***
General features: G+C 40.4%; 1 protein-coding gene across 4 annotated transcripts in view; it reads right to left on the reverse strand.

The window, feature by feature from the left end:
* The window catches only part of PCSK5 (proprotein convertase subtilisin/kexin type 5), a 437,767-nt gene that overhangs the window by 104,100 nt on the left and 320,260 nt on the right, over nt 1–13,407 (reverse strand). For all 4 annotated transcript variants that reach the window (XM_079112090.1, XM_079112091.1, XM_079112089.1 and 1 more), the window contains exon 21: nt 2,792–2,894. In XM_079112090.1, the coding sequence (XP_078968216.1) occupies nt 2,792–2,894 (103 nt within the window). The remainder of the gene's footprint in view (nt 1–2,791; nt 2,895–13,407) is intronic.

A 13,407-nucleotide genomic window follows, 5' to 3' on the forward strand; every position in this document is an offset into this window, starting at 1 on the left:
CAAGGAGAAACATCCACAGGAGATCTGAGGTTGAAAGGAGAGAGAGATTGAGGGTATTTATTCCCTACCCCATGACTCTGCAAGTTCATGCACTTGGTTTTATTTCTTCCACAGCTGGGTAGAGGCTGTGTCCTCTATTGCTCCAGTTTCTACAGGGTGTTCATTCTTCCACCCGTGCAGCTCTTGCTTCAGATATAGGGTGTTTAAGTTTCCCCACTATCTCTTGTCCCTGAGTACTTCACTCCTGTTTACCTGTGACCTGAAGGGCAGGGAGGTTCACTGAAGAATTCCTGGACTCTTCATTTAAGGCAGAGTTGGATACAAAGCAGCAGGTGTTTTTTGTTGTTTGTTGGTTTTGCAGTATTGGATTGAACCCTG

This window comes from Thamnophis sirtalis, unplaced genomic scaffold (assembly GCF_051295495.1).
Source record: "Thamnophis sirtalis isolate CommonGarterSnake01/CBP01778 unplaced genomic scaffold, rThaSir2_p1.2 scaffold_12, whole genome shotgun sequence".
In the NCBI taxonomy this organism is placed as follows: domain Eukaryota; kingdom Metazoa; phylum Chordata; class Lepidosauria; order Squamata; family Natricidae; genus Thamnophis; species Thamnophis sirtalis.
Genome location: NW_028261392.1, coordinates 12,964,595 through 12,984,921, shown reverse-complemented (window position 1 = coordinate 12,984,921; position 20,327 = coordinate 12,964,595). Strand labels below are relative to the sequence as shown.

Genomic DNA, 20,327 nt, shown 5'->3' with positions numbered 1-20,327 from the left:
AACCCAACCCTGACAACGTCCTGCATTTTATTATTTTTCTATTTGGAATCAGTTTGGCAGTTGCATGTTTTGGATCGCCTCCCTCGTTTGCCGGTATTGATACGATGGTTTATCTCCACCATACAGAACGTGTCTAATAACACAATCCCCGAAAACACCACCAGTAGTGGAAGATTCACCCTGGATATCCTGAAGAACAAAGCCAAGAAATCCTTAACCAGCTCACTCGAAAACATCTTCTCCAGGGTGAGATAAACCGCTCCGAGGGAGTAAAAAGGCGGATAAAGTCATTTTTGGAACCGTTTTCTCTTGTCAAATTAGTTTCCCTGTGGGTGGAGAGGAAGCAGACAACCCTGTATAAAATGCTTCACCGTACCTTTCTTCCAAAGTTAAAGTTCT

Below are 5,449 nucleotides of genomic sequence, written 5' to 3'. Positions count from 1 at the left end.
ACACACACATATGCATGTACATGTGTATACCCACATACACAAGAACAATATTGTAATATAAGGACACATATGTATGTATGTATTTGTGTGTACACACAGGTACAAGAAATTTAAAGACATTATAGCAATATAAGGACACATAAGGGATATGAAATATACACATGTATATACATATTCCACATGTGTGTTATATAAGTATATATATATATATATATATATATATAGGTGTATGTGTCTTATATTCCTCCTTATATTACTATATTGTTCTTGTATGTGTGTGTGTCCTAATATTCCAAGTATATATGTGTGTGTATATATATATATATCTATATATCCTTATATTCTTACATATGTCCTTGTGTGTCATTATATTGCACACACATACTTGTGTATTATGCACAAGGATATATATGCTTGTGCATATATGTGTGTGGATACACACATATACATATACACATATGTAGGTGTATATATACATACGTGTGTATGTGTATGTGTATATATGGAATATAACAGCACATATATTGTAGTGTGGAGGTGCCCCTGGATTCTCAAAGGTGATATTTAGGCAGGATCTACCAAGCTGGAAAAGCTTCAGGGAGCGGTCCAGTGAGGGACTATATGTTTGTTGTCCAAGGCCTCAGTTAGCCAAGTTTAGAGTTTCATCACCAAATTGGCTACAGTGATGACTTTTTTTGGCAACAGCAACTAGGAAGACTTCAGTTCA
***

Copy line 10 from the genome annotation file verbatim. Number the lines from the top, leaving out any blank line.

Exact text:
Genomic DNA, 20,327 nt, shown 5'->3' with positions numbered 1-20,327 from the left: